Finally, when the scientists combined cell-cycle inhibitors with treatments currently used for medulloblastoma, they found that the combination worked together to produce results that were greater than either inhibitor alone.
“These results strongly support an approach to treatment that combines current therapies with cell-cycle inhibitors to treat medulloblastoma. Our hope is that the combination of these inhibitors will prevent tumor progression and drug resistance, and improve the overall effectiveness of current treatment options. We look forward to clinical studies in human medulloblastoma patients as well as other cancers that are suitable for this approach,” Wechsler-Reya said.
The learning and physical disabilities that affect people with Down syndrome may be due at least in part to defective stem cell regulation throughout the body, according to researchers at the Stanford University School of Medicine. The defects in stem cell growth and self-renewal observed by the researchers can be alleviated by reducing the expression of just one gene on chromosome 21, they found.
The finding marks the first time Down syndrome has been linked to stem cells, and addresses some long-standing mysteries about the disorder. Although the gene, called Usp16, is unlikely to be the only contributor to the disease, the finding raises the possibility of an eventual therapy based on reducing its expression.
“There appear to be defects in the stem cells in all the tissues that we tested, including the brain,” said Michael Clarke, MD, Stanford’s Karel H. and Avice N. Beekhuis Professor in Cancer Biology. The researchers conducted their studies in both mouse and human cells. “We believe Usp16 overexpression is a major contributor to the neurological deficits seen in Down syndrome.”
Clarke is the senior author of the research, published Sept. 11 in Nature. Postdoctoral scholar Maddalena Adorno, PhD, is the lead author.
“Conceptually, this study suggests that drug-based strategies to slow the rate of stem cell use could have profound effects on cognitive function, aging and risk for Alzheimer’s disease in people with Down syndrome,” said co-author Craig Garner, PhD, who is the co-director of Stanford’s Center for Research and Treatment of Down Syndrome and a professor of psychiatry and behavioral sciences.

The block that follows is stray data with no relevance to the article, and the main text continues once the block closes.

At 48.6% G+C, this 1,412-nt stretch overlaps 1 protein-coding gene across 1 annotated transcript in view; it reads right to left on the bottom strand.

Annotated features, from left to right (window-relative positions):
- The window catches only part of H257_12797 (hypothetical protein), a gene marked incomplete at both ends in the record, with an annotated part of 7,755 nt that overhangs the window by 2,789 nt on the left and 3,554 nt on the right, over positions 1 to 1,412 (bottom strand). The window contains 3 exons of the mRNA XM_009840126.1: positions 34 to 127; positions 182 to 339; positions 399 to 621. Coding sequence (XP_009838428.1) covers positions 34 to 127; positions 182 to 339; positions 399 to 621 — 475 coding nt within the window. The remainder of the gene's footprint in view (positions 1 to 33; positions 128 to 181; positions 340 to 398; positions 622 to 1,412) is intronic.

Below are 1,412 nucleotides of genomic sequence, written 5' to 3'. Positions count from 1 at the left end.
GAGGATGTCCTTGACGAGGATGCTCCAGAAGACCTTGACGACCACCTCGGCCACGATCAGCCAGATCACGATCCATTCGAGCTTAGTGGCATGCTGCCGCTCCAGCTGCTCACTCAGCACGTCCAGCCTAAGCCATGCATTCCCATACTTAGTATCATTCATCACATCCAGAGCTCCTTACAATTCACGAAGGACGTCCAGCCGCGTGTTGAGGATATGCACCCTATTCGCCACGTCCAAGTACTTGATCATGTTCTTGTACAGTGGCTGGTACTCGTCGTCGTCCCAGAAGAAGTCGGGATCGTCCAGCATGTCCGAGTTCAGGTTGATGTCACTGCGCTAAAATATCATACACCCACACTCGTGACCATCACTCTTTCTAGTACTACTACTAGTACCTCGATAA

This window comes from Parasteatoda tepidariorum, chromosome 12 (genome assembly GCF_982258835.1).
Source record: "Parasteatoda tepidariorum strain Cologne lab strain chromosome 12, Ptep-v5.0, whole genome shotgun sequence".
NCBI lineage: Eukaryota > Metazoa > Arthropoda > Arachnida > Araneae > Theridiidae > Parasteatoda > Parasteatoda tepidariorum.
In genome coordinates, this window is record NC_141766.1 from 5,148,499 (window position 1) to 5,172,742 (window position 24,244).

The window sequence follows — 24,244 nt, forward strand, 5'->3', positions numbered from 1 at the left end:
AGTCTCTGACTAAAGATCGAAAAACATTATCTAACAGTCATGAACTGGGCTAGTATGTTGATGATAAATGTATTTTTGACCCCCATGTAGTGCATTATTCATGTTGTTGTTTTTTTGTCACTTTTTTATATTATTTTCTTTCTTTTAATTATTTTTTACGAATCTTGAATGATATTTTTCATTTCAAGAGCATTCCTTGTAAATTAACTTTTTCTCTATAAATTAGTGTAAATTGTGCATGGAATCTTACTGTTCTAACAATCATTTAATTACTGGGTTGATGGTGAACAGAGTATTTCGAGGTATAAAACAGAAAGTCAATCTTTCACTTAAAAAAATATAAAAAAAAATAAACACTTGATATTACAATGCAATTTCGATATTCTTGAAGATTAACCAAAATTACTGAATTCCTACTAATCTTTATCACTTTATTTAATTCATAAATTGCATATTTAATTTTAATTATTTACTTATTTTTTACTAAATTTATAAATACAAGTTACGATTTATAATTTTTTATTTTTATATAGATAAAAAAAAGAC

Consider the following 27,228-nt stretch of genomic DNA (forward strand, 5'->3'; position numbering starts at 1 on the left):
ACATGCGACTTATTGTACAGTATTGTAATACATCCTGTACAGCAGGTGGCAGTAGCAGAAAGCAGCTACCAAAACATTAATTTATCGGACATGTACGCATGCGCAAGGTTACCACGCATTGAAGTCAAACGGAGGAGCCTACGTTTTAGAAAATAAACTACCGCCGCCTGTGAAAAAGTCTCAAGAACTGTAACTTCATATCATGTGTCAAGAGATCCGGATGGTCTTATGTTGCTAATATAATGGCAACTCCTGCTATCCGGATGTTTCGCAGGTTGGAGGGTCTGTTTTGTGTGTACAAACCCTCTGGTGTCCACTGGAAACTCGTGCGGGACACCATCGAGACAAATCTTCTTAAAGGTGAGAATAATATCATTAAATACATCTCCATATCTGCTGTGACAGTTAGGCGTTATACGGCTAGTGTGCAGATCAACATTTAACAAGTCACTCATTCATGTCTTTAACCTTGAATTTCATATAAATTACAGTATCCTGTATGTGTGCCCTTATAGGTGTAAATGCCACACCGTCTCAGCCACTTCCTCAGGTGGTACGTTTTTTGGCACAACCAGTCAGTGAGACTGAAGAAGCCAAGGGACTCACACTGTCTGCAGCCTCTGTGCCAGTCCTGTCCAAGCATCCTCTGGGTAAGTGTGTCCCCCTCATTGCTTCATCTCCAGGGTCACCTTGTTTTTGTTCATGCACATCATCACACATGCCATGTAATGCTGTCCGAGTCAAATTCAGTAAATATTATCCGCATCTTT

Down syndrome, which is caused by an extra copy of chromosome 21, affects about 400,000 people in the United States and 6 million worldwide. It causes both physical and cognitive problems. While many of the physical issues, such as vulnerability to heart problems, can now be treated, no treatments exist for poor cognitive function.
The new study’s findings suggest answers to many long-standing mysteries about the condition, including why people with Down syndrome appear to age faster and exhibit early Alzheimer’s disease.
“This study is the first to provide a possible explanation for these tendencies,” said Garner. The fact that people with Down syndrome have three copies of chromosome 21 and the Usp16 gene “accelerates the rate at which stem cells are used during early development, which likely exhausts stem cell pools and impairs tissue regeneration in adults with Down syndrome. As a result, their brains age faster and are susceptible to early onset neurodegenerative disorders.”
The researchers didn’t confine their studies to laboratory mice. They also investigated the effect of Usp16 overexpression in human cells. Adorno and colleagues in the laboratory of co-author Samuel Cheshier, MD, assistant professor of neurosurgery, found that the presence of excess Usp16 caused skin cells from unaffected people to grow more slowly. Furthermore, neural progenitor cells (those self-renewing cellular factories responsible for the development and maintenance of many of the cell types in the brain) were less able to form balls of cells called neurospheres — a laboratory test that reflects the number and robustness of nerve stem cells in a culture. Conversely, reducing Usp16 expression in skin and nerve-progenitor cells from people with Down syndrome allowed the cells, which usually proliferate slowly, to assume normal growth patterns.
“This gene is clearly regulating processes that are central to aging in mice and humans,” said Clarke, “and stem cells are severely compromised. Reducing Usp16 expression gives an unambiguous rescue at the stem cell level. The fact that it’s also involved in this human disorder highlights how critical stem cells are to our well-being.”